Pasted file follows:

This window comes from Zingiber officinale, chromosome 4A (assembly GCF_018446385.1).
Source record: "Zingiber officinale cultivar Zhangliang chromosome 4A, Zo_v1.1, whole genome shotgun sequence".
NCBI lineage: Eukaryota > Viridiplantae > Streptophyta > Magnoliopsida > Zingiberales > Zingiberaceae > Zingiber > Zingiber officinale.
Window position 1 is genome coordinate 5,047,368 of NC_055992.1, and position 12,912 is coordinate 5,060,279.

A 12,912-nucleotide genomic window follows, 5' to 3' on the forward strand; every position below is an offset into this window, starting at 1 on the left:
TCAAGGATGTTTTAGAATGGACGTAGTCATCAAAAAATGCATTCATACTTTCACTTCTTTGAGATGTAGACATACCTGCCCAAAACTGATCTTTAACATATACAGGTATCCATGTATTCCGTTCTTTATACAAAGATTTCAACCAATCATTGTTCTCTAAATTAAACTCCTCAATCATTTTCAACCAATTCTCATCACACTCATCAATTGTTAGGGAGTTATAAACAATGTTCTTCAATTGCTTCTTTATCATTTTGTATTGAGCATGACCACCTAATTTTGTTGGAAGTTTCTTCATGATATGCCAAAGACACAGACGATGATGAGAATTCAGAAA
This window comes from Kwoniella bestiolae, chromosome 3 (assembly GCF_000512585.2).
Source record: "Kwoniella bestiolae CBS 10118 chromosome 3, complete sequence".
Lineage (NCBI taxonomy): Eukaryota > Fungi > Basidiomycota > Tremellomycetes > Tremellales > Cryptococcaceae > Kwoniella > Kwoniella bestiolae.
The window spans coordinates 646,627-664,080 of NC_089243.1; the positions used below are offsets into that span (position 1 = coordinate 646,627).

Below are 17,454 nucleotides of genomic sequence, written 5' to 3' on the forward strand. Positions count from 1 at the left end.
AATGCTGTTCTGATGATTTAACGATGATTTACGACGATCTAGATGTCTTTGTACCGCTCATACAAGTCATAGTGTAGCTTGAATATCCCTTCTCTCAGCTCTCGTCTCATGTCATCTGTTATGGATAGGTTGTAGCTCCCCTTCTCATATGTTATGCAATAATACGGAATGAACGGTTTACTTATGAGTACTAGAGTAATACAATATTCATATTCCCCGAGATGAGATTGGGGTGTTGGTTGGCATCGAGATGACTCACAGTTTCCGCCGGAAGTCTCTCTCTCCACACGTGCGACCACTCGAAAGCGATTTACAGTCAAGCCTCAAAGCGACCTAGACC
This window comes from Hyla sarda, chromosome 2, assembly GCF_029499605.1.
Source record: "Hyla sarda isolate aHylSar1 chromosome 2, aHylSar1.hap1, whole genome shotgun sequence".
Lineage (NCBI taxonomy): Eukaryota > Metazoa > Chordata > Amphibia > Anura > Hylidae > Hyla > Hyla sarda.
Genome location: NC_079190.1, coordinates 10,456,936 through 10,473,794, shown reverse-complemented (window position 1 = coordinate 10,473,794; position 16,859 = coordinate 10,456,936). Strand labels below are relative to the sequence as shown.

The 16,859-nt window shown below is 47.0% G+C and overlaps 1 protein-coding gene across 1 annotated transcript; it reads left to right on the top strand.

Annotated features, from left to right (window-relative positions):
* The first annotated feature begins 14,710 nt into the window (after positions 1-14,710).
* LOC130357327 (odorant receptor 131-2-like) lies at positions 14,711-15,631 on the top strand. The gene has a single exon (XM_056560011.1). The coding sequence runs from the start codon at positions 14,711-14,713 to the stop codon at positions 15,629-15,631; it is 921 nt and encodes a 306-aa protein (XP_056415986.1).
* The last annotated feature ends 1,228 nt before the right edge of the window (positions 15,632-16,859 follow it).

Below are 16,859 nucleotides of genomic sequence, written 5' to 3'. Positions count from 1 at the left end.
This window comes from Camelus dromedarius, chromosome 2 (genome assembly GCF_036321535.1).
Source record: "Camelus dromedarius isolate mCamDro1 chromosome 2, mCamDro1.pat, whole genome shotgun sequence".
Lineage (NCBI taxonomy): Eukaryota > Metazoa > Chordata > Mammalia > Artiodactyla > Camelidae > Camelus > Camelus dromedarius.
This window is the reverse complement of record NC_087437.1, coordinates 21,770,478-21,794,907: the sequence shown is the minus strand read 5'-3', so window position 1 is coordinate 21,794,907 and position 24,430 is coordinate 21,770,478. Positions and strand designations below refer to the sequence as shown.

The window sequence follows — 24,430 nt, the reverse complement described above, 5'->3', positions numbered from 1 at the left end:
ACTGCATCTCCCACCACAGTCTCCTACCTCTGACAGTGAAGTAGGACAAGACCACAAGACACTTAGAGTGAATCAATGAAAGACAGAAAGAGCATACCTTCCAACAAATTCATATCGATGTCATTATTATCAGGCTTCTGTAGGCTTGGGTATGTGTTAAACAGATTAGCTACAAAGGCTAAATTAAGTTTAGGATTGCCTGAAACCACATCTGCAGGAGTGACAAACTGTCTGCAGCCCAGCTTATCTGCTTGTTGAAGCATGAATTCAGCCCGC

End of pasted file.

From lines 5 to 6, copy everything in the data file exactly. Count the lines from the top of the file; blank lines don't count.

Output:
A 12,912-nucleotide genomic window follows, 5' to 3' on the forward strand; every position below is an offset into this window, starting at 1 on the left:
TCAAGGATGTTTTAGAATGGACGTAGTCATCAAAAAATGCATTCATACTTTCACTTCTTTGAGATGTAGACATACCTGCCCAAAACTGATCTTTAACATATACAGGTATCCATGTATTCCGTTCTTTATACAAAGATTTCAACCAATCATTGTTCTCTAAATTAAACTCCTCAATCATTTTCAACCAATTCTCATCACACTCATCAATTGTTAGGGAGTTATAAACAATGTTCTTCAATTGCTTCTTTATCATTTTGTATTGAGCATGACCACCTAATTTTGTTGGAAGTTTCTTCATGATATGCCAAAGACACAGACGATGATGAGAATTCAGAAA